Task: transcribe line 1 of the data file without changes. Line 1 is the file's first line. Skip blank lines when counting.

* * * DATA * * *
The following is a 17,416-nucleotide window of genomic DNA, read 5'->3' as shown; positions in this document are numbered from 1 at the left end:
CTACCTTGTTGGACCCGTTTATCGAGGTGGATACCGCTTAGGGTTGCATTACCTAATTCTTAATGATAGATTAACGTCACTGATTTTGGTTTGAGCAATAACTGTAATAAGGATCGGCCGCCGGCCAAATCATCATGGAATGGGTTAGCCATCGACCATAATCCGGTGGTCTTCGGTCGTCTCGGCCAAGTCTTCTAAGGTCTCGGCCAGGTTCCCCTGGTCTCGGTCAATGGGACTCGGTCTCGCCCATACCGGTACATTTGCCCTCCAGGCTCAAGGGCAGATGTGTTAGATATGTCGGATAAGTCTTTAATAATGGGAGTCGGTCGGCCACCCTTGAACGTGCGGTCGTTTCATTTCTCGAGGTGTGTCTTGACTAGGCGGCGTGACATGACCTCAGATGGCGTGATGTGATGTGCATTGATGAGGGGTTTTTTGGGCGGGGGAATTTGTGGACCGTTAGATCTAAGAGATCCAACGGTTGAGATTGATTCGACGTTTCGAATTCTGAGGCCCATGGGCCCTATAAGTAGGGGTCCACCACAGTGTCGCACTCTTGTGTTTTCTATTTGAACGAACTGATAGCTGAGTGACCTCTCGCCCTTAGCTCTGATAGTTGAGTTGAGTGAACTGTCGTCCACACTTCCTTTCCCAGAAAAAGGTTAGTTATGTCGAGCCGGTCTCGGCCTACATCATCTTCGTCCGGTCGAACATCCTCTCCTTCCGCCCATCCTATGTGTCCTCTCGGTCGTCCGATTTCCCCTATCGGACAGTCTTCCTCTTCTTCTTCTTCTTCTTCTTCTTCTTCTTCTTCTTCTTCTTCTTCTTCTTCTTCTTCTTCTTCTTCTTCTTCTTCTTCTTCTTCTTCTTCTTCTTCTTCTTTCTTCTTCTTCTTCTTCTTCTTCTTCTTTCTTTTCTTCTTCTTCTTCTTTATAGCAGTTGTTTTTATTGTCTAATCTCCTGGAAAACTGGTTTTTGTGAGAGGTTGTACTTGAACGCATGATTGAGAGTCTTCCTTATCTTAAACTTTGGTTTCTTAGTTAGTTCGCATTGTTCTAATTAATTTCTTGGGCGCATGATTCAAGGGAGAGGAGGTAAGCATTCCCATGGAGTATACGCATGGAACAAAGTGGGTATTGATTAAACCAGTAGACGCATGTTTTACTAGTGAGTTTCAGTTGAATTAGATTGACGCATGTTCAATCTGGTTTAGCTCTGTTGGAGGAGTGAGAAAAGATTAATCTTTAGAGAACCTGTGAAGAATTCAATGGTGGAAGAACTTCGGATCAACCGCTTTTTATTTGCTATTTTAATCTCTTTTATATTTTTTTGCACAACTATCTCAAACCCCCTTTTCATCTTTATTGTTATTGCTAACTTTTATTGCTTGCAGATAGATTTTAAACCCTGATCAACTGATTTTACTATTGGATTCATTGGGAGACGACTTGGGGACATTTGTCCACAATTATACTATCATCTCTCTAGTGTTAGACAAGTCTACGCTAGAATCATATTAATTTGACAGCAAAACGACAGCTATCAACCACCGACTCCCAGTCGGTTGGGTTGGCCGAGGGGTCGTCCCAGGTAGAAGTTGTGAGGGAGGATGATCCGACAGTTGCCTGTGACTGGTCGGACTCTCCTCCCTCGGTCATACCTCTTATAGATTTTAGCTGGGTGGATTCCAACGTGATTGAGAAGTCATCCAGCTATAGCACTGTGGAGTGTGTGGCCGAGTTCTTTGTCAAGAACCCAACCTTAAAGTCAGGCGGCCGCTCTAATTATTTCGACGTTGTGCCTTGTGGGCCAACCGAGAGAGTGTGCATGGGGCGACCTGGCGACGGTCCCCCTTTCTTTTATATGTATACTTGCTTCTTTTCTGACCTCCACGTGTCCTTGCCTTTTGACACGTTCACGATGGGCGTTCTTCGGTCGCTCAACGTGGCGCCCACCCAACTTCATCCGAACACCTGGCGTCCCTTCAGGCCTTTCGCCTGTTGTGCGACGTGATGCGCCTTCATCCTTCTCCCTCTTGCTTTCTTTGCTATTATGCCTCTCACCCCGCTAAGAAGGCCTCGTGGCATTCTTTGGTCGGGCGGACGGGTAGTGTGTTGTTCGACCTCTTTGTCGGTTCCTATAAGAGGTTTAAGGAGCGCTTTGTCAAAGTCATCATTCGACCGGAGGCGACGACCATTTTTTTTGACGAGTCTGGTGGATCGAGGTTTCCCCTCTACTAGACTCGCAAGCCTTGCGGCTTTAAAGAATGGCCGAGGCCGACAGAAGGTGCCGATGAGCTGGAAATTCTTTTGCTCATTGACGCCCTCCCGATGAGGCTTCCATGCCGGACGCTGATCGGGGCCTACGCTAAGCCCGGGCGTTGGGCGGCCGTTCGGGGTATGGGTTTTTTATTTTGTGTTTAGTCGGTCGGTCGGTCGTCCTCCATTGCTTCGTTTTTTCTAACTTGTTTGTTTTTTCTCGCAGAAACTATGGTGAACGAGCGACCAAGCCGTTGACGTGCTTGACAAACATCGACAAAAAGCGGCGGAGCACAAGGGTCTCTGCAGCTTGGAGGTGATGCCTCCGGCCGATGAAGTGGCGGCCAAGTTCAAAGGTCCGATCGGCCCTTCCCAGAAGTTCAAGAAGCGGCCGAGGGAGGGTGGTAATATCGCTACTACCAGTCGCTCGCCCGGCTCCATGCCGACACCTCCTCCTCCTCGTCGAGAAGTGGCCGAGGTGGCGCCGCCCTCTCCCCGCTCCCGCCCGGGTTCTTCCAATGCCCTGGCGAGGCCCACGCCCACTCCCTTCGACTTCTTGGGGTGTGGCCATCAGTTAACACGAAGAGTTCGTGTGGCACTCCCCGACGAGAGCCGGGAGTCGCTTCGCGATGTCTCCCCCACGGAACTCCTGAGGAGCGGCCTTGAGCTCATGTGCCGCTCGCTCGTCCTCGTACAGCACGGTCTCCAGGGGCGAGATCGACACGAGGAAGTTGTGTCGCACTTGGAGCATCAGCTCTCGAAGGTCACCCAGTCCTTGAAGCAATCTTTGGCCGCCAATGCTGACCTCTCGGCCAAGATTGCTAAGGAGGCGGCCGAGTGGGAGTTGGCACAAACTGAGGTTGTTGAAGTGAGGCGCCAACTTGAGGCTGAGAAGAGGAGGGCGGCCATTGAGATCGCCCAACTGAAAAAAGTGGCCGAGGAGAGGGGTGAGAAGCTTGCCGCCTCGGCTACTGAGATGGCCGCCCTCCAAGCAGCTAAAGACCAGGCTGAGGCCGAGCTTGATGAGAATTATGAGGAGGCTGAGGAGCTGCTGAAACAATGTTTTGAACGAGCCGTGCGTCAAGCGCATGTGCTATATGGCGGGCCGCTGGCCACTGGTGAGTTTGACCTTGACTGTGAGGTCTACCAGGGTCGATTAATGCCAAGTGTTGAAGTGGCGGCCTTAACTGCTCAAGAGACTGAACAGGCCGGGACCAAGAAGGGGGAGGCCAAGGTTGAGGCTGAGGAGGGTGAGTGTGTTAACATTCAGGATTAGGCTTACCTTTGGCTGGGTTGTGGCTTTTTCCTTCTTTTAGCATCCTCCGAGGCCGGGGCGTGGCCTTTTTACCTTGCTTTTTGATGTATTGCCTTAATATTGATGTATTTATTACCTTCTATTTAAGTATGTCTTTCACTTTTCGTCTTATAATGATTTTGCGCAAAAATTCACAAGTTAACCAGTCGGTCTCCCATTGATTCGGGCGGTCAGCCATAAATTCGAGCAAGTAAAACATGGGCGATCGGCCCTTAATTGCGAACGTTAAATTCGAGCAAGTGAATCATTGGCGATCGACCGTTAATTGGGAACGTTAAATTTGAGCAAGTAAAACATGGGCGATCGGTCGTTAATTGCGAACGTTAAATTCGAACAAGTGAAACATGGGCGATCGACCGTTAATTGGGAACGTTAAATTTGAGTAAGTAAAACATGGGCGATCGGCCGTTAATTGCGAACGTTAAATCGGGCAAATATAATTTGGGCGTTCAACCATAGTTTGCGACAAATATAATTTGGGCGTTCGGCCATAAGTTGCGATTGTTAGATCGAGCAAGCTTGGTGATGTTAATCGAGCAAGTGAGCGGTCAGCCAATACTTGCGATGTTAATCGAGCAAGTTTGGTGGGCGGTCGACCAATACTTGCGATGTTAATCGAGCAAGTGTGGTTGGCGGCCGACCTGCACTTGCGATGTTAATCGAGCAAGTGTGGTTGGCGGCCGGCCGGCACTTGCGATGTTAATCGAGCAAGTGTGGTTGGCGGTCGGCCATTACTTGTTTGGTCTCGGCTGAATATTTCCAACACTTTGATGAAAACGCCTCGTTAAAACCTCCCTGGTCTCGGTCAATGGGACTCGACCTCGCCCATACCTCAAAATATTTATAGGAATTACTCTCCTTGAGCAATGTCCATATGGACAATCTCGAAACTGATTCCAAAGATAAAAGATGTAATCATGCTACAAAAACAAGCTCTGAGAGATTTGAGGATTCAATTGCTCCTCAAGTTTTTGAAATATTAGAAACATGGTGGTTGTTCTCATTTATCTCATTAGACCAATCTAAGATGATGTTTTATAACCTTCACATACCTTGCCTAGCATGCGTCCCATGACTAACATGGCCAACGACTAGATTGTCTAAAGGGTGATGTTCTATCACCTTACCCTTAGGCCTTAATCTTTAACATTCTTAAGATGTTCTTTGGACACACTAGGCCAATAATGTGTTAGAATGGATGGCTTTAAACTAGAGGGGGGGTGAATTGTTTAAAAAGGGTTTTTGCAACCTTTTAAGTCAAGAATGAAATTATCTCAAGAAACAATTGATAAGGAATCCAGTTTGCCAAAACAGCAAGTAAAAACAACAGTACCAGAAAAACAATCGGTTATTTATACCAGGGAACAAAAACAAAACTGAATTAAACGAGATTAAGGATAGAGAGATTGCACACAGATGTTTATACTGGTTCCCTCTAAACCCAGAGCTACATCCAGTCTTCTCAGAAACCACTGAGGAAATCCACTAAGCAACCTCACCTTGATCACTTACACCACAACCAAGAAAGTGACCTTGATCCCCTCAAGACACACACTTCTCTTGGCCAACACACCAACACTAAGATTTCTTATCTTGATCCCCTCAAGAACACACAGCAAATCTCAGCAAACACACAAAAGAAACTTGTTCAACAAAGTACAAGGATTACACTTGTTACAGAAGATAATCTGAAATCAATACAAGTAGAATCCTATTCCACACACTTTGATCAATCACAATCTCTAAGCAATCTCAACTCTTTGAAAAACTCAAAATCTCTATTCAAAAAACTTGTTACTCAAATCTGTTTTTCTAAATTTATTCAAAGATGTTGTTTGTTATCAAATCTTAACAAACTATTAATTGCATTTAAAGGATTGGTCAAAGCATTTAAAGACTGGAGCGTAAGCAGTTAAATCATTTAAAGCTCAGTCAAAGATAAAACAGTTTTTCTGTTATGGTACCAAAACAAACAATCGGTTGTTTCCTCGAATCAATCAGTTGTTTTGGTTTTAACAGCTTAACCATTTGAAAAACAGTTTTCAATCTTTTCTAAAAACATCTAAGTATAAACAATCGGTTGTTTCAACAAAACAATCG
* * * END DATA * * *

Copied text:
The following is a 17,416-nucleotide window of genomic DNA, read 5'->3' as shown; positions in this document are numbered from 1 at the left end: